Scientific Name(s): Mahonia trifoliolata
How: raw, cooked, jam, jelly, wine, syrup, roast seeds for coffee
Where: Hill Country, dry grasslands
Nutritional Value: Vit. C
Agarita flower buds (picture taken in February in the Hill Country).
Open agarita flowers (picture taken in February in the Hill Country).
Closeup of ripe and almost ripe agarita berries.
Closeup of agarita leaf.
Texas distribution, attributed to U. S. Department of Agriculture. The marked counties are guidelines only. Plants may appear in other counties, especially if used in landscaping.
North American distribution, attributed to U. S. Department of Agriculture.
The evergreen agarita is a common 2’-6’ shrub found across Texas, New Mexico, and Arizona. Its unusual, three-part leaves are grey-green, very stiff and pointy so harvesting their fruit can be a bit painful. The yellow flowers appear in late winter followed by red, edible fruit in the spring. Agaritas prefer dry areas with well-drained and somewhat alkaline soil along with full sun to partial shade. The shrubs usually gather around mesquite and other small trees. I haven't seen any out standing alone.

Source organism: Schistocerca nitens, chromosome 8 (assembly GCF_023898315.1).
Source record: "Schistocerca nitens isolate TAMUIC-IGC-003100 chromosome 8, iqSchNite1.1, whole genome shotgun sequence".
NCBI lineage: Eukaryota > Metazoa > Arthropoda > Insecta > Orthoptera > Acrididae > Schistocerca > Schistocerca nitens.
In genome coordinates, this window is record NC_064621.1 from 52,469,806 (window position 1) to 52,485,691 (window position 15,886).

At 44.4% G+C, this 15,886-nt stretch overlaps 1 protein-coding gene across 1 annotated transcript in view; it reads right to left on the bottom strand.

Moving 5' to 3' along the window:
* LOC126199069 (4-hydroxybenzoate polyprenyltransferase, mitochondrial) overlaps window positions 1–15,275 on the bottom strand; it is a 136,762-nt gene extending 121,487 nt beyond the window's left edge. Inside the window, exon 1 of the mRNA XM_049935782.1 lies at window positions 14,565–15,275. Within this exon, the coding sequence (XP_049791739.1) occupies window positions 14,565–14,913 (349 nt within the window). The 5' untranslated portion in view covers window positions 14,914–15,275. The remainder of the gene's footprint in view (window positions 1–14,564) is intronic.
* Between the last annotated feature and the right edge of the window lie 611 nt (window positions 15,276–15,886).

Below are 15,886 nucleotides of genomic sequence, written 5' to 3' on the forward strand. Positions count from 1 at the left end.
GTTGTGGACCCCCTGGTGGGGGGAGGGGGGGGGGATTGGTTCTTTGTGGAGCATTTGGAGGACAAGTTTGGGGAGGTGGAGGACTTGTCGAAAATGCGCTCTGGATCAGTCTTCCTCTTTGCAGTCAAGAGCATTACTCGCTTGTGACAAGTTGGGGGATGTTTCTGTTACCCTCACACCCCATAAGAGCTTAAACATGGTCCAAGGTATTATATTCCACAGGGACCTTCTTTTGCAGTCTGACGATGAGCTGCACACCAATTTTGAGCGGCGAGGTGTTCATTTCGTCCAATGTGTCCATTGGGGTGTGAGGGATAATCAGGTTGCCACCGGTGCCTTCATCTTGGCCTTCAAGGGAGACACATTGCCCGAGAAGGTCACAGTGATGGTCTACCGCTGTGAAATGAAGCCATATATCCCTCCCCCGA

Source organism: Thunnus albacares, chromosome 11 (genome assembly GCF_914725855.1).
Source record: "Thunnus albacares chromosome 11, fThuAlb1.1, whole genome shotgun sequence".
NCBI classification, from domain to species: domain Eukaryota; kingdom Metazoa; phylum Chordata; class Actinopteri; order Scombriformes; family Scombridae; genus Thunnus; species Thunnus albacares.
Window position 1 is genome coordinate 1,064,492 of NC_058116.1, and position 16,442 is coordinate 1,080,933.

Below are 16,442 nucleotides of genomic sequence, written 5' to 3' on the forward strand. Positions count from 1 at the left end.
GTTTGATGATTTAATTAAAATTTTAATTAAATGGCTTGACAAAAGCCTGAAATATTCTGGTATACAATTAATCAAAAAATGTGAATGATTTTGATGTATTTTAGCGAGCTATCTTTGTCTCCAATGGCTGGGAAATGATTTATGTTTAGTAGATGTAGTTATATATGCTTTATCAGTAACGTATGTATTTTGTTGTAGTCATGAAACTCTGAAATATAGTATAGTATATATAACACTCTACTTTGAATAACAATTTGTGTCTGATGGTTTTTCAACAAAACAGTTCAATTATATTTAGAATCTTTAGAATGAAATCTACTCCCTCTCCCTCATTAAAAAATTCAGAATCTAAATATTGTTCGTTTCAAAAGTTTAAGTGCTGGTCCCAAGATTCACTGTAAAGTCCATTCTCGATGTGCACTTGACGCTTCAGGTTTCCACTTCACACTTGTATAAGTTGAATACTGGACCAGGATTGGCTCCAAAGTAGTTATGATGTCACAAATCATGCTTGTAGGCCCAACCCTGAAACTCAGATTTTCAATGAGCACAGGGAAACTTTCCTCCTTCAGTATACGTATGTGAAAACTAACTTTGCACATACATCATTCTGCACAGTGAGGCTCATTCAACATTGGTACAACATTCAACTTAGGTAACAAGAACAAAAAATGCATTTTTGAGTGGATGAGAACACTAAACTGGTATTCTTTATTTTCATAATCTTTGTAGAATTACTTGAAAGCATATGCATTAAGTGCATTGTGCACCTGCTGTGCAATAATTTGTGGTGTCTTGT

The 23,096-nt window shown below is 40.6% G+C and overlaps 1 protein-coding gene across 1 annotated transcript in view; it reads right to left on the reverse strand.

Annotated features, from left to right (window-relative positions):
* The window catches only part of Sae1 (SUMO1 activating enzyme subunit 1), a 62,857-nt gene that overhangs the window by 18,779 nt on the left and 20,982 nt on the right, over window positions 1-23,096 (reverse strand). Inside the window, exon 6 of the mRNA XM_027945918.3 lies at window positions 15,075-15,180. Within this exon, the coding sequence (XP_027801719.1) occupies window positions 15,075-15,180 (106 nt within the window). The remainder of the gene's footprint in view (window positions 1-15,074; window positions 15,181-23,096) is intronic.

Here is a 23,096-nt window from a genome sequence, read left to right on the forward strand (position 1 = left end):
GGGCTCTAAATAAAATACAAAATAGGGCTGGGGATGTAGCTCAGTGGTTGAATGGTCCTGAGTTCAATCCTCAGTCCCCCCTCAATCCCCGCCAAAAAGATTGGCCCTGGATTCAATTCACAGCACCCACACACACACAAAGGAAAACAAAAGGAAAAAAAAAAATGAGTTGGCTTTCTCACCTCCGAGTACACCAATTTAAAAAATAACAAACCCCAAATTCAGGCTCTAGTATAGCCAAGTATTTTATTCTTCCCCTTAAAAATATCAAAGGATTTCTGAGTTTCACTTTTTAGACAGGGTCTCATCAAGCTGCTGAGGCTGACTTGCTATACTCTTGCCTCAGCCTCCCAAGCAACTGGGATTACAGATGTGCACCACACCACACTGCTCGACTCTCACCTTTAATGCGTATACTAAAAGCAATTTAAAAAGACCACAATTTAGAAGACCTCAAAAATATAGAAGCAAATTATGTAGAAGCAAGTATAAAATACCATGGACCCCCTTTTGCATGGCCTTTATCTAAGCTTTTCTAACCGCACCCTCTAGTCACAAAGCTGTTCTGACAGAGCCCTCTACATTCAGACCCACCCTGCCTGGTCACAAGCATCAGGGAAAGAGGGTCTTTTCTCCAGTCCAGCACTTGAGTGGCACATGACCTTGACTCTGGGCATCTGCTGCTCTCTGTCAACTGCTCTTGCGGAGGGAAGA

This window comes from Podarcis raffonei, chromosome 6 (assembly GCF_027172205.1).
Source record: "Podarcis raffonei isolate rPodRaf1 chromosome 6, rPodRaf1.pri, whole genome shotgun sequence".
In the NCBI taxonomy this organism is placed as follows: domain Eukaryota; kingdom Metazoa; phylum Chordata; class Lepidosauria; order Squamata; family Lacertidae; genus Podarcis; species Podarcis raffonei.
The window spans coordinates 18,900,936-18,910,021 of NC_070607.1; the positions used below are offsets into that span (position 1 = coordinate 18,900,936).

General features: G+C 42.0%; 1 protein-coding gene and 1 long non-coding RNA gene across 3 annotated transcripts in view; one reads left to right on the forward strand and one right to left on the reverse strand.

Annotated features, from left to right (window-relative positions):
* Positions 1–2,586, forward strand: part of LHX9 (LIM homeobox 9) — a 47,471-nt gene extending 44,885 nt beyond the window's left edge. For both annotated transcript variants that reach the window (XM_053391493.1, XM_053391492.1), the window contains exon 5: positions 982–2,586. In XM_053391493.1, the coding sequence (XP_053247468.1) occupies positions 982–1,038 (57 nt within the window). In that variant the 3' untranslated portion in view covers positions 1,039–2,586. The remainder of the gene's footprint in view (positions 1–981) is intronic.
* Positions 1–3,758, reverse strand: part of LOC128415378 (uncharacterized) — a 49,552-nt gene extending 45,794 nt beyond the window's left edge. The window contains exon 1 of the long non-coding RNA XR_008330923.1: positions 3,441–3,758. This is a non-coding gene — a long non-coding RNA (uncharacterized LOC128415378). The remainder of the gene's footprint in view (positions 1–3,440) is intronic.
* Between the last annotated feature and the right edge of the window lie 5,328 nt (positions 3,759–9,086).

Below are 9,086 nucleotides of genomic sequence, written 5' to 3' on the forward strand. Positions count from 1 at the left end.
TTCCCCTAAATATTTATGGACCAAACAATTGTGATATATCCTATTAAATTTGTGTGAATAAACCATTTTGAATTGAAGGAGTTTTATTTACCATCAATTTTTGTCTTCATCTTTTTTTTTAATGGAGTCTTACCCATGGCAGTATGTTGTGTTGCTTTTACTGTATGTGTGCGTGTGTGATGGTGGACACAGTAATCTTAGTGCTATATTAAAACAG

In Spring agarita shrubs are loaded with small, bright red berries. These sweet, slightly tart berries can be eaten raw or cooked in any manner one would prepare any berry such as jam, jelly, or wine. The juice from these berries has a pleasingly complex sweet and sour flavor. The small seeds can be roasted then ground for a caffeine-free coffee substitute.
Agaritas have multiple medicinal uses. The leaves can be chewed fresh or dried to help relieve nausea, especial that accompanying hangovers and motion sickness. A tea made from dried leaves will also offer relief. The yellow wood of the roots contain anti-bacterial and anti-viral compounds along with bitter components to help with digestion and other stomach issues such as diarrhea. The root wood is usually finely shaved and then made into a tincture with vodka.